In this loop, every fourth element is used. If a cache block maintains 8 operands, then only 2 of the 8 operands are used. Thus, 6/8 of the data loaded into cache 103 and 6/8 of the memory bandwidth is “wasted” in this example.

In some architectures, special-purpose processors that are often referred to as “accelerators” are also implemented to perform certain types of operations. For example, a processor executing a program may offload certain types of operations to an accelerator that is configured to perform those types of operations efficiently. Such hardware acceleration employs hardware to perform some function faster than is possible in software running on the normal (general-purpose) CPU. Hardware accelerators are generally designed for computationally intensive software code. Depending upon granularity, hardware acceleration can vary from a small functional unit to a large functional block like motion estimation in MPEG2. Examples of such hardware acceleration include blitting acceleration functionality in graphics processing units (GPUs) and instructions for complex operations in CPUs. Such accelerator processors generally have a fixed instruction set that differs from the instruction set of the general-purpose processor, and the accelerator processor's local memory does not maintain cache coherency with the general-purpose processor.

A graphics processing unit (GPU) is a well-known example of an accelerator. A GPU is a dedicated graphics rendering device commonly implemented for a personal computer, workstation, or game console. Modern GPUs are very efficient at manipulating and displaying computer graphics, and their highly parallel structure makes them more effective than typical CPUs for a range of complex algorithms. A GPU implements a number of graphics primitive operations in a way that makes running them much faster than drawing directly to the screen with the host CPU. The most common operations for early two-dimensional (2D) computer graphics include the BitBLT operation (combines several bitmap patterns using a RasterOp), usually in special hardware called a “blitter”, and operations for drawing rectangles, triangles, circles, and arcs. Modem GPUs also have support for three-dimensional (3D) computer graphics, and typically include digital video-related functions.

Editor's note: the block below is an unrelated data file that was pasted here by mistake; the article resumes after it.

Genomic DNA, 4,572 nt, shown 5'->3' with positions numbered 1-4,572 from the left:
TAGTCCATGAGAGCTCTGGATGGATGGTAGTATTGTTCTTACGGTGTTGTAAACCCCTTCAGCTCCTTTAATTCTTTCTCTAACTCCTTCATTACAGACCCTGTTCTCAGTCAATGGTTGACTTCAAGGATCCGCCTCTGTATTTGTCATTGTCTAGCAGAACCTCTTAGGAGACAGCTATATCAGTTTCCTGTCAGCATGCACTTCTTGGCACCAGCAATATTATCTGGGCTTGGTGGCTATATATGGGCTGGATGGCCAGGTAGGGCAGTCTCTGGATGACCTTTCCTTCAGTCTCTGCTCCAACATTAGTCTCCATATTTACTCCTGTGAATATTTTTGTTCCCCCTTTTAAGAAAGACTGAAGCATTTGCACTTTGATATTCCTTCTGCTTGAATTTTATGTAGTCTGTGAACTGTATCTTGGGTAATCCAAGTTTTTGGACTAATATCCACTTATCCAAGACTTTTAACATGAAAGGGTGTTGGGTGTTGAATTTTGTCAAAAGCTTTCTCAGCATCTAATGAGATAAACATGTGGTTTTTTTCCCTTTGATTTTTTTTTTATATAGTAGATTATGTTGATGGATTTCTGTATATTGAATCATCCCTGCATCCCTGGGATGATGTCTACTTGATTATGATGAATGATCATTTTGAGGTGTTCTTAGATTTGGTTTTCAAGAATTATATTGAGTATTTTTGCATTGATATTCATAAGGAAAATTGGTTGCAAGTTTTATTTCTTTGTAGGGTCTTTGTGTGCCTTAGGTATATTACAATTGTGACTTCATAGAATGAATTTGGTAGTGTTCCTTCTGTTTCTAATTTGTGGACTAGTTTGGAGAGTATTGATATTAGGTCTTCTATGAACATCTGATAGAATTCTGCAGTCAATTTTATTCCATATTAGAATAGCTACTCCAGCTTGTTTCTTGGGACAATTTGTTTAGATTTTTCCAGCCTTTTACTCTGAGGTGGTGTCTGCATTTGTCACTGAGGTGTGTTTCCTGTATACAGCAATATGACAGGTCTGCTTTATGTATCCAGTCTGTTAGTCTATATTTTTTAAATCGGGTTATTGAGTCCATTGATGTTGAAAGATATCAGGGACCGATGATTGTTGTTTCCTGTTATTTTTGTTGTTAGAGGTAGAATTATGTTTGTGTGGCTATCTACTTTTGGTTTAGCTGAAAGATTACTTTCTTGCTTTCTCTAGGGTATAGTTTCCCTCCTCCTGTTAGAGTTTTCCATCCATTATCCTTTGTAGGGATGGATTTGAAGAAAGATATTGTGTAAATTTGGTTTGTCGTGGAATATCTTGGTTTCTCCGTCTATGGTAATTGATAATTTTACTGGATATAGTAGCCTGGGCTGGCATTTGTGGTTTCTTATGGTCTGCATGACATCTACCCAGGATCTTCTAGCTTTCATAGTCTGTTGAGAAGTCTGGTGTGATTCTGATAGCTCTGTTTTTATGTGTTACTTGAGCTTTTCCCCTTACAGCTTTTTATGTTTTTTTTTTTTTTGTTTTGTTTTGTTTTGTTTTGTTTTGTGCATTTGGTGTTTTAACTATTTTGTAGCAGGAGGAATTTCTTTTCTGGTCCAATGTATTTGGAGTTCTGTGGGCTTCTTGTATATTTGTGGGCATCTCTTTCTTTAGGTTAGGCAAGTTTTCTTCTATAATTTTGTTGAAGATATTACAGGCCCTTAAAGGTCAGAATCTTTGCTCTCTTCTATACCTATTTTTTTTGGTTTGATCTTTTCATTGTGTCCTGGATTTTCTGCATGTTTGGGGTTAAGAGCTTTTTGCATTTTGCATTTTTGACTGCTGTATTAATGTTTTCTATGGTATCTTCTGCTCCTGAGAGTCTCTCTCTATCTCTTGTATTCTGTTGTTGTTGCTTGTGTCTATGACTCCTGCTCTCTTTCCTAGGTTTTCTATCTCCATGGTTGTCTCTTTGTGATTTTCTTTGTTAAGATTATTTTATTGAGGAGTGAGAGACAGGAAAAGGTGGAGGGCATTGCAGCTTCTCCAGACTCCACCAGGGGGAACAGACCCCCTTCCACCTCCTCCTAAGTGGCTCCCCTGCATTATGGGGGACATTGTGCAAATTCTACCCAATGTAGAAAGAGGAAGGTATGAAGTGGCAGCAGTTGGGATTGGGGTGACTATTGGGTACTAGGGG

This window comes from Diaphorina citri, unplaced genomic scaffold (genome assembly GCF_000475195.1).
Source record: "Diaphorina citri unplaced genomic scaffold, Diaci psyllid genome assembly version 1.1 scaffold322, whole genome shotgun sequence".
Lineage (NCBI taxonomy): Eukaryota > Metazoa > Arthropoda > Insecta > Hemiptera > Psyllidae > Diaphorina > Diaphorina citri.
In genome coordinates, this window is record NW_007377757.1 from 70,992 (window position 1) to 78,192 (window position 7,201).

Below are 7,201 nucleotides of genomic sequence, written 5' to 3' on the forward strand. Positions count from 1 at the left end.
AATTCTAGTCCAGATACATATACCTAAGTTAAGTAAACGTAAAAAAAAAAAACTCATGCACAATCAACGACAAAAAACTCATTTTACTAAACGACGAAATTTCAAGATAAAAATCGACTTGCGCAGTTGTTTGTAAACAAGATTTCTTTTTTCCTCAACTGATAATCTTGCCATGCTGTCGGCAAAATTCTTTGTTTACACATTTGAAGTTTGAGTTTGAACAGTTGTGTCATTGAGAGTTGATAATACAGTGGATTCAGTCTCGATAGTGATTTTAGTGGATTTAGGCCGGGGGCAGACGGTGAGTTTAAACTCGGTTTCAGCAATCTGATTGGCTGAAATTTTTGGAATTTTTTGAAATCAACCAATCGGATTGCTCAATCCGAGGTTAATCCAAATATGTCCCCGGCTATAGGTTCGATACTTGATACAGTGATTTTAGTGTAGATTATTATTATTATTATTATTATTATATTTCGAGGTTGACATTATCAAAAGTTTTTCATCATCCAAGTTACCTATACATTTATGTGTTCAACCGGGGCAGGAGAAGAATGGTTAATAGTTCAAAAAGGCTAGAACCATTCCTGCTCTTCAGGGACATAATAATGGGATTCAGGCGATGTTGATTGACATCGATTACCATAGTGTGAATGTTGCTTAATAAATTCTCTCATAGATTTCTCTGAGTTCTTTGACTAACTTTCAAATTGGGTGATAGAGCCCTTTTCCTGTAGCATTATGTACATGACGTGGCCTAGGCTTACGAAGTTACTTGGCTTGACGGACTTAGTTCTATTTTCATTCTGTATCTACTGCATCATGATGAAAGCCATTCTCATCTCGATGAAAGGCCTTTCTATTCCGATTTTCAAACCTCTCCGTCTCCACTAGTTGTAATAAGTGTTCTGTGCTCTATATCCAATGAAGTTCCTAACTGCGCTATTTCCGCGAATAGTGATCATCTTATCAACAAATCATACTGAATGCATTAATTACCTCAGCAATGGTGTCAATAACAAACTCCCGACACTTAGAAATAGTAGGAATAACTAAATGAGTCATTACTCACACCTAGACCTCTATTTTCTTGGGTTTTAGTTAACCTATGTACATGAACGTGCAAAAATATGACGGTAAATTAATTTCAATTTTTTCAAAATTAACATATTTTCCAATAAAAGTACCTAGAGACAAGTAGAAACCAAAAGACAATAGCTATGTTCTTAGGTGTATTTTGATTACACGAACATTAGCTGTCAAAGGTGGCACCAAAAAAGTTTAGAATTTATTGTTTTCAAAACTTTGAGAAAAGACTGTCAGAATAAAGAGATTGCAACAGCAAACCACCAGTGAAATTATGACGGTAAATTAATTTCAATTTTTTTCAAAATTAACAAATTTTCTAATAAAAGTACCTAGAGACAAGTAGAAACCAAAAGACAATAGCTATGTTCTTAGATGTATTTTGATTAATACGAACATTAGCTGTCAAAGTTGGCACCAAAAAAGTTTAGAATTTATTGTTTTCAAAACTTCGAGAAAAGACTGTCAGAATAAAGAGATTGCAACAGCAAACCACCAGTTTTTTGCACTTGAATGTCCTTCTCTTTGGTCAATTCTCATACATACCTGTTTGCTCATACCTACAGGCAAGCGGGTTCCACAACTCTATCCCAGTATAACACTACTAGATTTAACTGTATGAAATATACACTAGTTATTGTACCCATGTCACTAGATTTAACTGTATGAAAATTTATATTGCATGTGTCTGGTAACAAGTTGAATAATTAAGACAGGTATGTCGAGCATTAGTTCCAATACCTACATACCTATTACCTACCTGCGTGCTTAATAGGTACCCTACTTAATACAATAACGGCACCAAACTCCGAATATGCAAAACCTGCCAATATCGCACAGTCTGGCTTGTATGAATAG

Thus, for instance, graphics operations of a program being executed by host processors 104A and 104B may be passed to a GPU. While the homogeneous host processors 104A and 104B maintain cache coherency with each other, as discussed above with FIG. 1, they do not maintain cache coherency with accelerator hardware of the GPU. In addition, the GPU accelerator does not share the same physical or virtual address space of processors 104A and 104B.

In multi-processor systems, such as exemplary system 100 of FIG. 1, main memory 101 can be configured to improve performance. One approach for managing memory in a desirable way is known in the art as memory interleaving. In general, memory interleaving schemes attempt to distribute memory accesses evenly across the memory so as to mitigate or avoid hot spots within the memory.